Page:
### The Volokh Conspiracy

Mostly law professors | Sometimes contrarian | Often libertarian | Always independent

# The paradox of unanimity

In ancient Jewish law, a unanimous guilty verdict in a capital case resulted in an acquittal of the defendant.

The voluminous commentary on Jewish law contains a number of explanations for this paradoxical rule: that the court has an obligation to seek *some* "merit" in the accused and to seek to preserve his/her life, and unanimity suggests that it failed to fulfill that obligation; or that the sin of someone against whom the evidence was so compelling was so great that forcing the accused to life under its burden was a harsher punishment than death itself. (A good discussion of this issue can be found here.)

But a fascinating paper about to appear in the Proceedings of the Royal Academy A (Math & Physics) suggests that there may be some additional wisdom behind the rule. (The math, I admit, is a bit beyond me, but there's an excellent non-technical summary by Lisa Zyga available here at phys.org.) The authors (Lachlan Gunn of Australia's University of Adelaide and colleagues) put forth a formal model to explain what they call the "paradox of unanimity"—situations in which unanimity among observers or decision-makers indicates, by a kind of "this is too good to be true" reasoning, that some sort of systematic bias, or other failure in the process, is responsible for the result.

The intuition behind this is related to the problem of the biased coin. Imagine a coin-flipping exercise, where you have some reason to believe that the coin *might* be rigged. If you flip the coin over and over and it keeps coming up "heads," you start to have increasing confidence that it *is *rigged, increasing with each additional "agreement" (i.e., each flip that comes up heads).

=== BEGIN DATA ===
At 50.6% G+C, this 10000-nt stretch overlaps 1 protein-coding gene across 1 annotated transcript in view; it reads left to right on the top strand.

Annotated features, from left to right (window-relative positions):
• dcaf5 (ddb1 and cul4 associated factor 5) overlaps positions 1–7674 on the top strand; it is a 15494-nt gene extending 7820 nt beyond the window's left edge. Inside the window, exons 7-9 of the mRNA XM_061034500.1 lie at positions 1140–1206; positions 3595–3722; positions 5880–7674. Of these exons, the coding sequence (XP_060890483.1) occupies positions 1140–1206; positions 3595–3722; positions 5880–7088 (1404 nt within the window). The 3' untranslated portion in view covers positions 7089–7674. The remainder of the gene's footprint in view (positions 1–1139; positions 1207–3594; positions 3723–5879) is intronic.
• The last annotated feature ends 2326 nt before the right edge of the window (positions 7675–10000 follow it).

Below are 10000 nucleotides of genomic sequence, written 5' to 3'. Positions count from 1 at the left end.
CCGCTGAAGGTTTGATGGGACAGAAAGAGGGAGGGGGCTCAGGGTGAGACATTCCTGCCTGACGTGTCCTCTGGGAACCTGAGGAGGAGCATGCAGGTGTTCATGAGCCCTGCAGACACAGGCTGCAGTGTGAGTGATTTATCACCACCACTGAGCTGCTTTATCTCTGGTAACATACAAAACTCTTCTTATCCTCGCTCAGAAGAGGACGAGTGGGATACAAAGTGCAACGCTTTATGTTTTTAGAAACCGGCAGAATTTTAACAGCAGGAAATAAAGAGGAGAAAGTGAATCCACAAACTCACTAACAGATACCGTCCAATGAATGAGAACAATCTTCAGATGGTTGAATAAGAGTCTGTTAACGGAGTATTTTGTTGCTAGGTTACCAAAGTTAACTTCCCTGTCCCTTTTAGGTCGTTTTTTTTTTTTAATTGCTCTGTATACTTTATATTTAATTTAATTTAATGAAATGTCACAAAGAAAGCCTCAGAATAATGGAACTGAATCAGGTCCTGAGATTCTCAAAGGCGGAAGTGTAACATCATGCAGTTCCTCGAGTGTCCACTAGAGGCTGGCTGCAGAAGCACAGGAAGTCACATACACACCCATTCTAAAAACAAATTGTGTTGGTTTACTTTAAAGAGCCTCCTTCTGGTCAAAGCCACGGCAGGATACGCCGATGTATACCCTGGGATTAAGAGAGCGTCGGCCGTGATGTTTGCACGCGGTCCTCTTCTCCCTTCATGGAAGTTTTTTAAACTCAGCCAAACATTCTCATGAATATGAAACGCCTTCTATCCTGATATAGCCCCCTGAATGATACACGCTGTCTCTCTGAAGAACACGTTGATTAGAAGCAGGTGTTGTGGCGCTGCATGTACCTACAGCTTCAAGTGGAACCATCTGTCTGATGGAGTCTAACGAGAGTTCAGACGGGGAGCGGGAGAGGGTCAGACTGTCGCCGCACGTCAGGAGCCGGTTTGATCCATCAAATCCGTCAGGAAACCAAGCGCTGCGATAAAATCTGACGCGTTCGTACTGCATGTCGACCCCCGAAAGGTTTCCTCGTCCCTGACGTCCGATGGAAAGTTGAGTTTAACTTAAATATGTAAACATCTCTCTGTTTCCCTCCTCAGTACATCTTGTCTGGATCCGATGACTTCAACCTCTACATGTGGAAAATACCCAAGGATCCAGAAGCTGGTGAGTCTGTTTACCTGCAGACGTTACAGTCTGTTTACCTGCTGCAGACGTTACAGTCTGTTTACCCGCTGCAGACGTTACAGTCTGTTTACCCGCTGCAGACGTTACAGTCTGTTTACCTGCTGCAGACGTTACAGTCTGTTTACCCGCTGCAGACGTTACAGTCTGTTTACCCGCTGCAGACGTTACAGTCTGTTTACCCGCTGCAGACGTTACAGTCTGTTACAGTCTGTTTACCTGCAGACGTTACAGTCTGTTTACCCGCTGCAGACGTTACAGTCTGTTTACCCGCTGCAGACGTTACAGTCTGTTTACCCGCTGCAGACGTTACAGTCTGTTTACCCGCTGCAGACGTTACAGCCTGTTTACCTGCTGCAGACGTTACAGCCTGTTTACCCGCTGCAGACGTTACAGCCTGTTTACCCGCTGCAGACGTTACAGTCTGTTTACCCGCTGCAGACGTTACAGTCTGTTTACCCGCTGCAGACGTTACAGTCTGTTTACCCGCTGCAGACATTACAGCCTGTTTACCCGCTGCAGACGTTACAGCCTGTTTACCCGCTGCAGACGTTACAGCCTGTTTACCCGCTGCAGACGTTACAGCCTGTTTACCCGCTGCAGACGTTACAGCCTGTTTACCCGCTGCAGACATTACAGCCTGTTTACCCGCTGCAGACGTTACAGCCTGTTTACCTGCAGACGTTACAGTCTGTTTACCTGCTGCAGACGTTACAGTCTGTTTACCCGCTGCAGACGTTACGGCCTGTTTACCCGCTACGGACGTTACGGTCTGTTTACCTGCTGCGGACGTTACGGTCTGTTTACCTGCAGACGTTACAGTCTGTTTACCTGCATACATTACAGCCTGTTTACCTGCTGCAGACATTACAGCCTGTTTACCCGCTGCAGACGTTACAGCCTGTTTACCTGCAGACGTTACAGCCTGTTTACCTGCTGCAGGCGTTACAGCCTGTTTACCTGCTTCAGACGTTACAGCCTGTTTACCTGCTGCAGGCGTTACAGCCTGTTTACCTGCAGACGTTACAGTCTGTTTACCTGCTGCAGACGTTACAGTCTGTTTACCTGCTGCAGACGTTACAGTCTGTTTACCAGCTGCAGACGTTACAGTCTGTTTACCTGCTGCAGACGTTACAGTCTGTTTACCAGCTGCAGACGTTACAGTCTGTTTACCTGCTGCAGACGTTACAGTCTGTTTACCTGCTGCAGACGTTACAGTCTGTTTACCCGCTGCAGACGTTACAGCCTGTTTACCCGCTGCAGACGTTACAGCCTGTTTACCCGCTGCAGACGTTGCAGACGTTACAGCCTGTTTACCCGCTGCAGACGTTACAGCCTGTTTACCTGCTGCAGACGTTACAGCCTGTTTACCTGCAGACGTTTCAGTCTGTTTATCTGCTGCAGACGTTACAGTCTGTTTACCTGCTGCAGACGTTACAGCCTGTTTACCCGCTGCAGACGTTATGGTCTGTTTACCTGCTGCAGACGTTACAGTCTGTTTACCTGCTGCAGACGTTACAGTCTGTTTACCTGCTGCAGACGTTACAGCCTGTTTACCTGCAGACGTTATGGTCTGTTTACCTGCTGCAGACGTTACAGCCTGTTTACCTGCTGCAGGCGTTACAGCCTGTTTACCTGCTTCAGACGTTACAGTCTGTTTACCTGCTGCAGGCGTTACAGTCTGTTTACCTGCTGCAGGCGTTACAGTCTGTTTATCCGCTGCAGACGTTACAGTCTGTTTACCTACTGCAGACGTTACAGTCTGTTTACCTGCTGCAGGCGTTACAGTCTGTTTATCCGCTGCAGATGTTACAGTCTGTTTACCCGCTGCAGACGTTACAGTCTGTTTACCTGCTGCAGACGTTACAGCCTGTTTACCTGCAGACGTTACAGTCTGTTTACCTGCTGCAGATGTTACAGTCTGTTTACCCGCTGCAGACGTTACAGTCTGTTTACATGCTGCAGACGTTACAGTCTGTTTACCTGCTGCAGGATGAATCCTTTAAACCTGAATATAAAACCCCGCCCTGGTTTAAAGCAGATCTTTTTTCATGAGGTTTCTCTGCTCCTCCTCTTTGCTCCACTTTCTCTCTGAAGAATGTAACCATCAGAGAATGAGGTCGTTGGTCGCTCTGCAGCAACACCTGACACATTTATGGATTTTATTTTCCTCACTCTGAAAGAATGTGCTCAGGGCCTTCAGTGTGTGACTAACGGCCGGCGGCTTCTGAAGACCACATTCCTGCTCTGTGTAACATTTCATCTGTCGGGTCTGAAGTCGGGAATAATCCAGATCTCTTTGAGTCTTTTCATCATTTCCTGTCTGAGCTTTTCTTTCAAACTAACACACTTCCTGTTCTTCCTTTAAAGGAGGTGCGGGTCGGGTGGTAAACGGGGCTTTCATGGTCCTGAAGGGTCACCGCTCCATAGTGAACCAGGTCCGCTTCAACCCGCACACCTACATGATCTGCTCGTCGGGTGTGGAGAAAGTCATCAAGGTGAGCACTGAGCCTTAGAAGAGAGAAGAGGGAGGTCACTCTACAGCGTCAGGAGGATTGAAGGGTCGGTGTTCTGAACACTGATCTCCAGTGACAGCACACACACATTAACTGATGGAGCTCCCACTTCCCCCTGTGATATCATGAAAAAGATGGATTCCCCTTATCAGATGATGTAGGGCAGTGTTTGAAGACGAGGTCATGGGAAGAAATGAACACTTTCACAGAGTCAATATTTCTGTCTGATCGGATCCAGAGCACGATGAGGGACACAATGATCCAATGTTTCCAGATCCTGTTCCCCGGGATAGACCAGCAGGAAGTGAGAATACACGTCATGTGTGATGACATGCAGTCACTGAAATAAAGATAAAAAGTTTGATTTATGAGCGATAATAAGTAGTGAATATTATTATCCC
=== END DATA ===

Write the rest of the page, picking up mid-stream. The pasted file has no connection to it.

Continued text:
Now consider the case of an "identity parade," in which witnesses to a crime are asked to pick out the perpetrator from a lineup. Ordinarily, if the first, and the second, and the third . . . all pick out the same individual, we would view each identification as providing additional confirmation that the identification was correct.

What the authors show, however, is that these "increasing confirmatory identifications in a police line-up or identity parade can, under certain conditions, *reduce* our confidence that a perpetrator has been correctly identified."

What conditions produce this peculiar result? There has to be some *a priori* probability—even a *very* small one—that the lineup process that was used is systematically biased, i.e., designed to produce a particular result, intentionally or not. In that case, each additional confirmation actually *decreases *the likelihood that the person identified was in fact the perpetrator (by increasing the likelihood that the system was rigged).

Imagine that as a court case drags on, witness after witness is called. Let us suppose thirteen witnesses have testified to having seen the defendant commit the crime. Witnesses may be notoriously unreliable, but the sheer magnitude of the testimony is apparently overwhelming. Anyone can make a misidentification but intuition tells us that, with each additional witness in agreement, the chance of them all being incorrect will approach zero. Thus one might naively believe that the weight of as many as thirteen unanimous confirmations leaves us beyond reasonable doubt.

However, this is not necessarily the case and more confirmations can surprisingly disimprove our confidence that the defendant has been correctly identified as the perpetrator. . . .